23.03.19 One of the Australian languages on the brink of extinction is a language called Guugu Yimithirr, spoken in the north of Queensland, which gave the world the word "kangaroo". It’s also made remarkable by the fact that unlike languages like English, it does not make use of ego-centric positioning systems such as "left" and "right". Instead, all speakers of Guugu Yimithirr have an in-built compass in their brain that allows them to always know where is north, south, east and west. Therefore, they have no need to talk about the "left tap" or the "right tap". Instead, they just refer to the "north tap" or the "south tap".
The New York Times (США): Тургенев оскорблял Россию, но до сих пор щепетильный Кремль превозносит его как звезду русской литературы
17.03.19 In the studies of culture drinking habits have always been regarded as an important factor to take into consideration. Drinking is seen as a sign of masculinity in Kiev. People don’t understand how a grown man could be sober in the evenings or on holiday – they would wonder what was wrong with them.” https://www.theguardian.com/cities/2019/mar/07/where-is-the-worlds-hardest-drinking-city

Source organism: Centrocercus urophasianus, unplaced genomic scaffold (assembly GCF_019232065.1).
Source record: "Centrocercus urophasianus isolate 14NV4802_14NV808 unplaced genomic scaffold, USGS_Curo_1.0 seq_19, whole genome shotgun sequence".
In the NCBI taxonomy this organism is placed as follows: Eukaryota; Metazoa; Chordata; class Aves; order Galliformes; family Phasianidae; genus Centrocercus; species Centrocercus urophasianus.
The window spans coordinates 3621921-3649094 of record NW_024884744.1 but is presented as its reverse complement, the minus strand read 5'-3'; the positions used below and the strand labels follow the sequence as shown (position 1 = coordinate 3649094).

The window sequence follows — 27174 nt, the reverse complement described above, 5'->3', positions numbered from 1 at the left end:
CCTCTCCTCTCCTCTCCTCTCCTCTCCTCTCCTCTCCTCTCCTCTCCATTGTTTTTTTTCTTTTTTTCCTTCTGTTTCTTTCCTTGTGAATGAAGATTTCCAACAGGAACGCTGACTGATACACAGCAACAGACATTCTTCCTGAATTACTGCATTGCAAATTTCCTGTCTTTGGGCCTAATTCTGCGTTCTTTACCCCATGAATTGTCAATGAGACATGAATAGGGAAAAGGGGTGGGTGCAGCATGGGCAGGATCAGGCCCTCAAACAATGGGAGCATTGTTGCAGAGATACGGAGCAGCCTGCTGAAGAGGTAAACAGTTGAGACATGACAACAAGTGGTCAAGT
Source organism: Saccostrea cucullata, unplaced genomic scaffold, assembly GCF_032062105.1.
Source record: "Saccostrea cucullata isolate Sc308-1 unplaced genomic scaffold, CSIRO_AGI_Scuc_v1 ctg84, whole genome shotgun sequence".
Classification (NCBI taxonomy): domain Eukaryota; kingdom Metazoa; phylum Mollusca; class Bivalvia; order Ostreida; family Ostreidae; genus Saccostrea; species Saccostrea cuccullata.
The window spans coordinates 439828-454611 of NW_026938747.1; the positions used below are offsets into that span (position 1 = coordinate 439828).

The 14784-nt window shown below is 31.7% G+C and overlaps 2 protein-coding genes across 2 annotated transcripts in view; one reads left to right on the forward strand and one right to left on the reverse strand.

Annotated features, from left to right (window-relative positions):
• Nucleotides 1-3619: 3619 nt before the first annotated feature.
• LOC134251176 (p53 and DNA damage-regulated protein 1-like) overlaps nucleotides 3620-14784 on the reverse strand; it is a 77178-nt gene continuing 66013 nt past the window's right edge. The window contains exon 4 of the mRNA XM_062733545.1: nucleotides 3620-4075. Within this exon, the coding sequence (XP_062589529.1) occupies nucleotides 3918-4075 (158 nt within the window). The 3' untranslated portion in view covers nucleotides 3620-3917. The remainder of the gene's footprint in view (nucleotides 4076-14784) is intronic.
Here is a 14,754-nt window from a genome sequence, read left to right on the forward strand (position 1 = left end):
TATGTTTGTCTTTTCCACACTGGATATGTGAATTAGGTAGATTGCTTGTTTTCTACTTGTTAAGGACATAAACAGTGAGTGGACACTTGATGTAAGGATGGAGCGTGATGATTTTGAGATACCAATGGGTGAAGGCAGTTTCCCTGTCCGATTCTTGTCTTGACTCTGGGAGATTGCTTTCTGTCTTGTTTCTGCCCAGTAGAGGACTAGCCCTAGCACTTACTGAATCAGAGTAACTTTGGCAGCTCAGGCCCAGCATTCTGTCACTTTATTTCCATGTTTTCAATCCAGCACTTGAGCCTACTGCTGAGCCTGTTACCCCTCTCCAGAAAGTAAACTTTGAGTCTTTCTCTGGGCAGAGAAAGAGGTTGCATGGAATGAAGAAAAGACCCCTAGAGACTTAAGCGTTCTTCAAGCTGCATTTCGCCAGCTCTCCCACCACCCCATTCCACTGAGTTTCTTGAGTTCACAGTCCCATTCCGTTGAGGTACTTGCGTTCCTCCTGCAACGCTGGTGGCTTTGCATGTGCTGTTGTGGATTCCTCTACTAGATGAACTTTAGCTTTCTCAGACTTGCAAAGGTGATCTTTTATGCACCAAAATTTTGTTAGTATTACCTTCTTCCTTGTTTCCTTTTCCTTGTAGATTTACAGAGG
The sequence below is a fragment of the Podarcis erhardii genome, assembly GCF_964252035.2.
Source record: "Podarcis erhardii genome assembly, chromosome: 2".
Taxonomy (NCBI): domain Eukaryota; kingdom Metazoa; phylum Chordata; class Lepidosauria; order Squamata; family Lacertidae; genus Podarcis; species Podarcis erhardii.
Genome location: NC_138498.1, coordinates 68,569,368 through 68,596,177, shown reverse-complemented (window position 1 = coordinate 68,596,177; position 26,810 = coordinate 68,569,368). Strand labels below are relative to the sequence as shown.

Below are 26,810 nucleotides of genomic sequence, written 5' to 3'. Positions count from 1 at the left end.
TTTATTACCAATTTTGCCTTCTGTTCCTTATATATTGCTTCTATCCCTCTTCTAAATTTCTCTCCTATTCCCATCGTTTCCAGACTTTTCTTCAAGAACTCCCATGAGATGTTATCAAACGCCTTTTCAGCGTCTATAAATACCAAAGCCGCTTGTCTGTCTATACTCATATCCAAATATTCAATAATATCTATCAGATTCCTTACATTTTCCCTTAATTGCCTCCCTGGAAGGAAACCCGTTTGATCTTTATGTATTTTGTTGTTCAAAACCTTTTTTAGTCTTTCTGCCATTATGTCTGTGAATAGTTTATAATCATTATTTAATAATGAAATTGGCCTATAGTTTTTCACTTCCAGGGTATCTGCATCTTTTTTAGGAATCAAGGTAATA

13.03.19 What counts is the pathetic “if”:
"if it can retain its democracy…if Ukraine succeeds in creating a viable, inclusive, and well-functioning democratic state…if the Russian people witness the creation of a successful Slavic nation in a country which many of them view as part of Russia…If it succeeds in this endeavor…If the largest country in the world with a huge arsenal of nuclear, biological, and chemical weapons crumbles into pieces…" Bla-bla-bla...
11.03.19 For years, Kosovo’s ethnic Albanian majority had vied for control of the region against Serbs, who, despite only making up 10% of the population, viewed Kosovo as the cradle of their cultural identity. Kosovars declared their independence from Serbia in February 2008.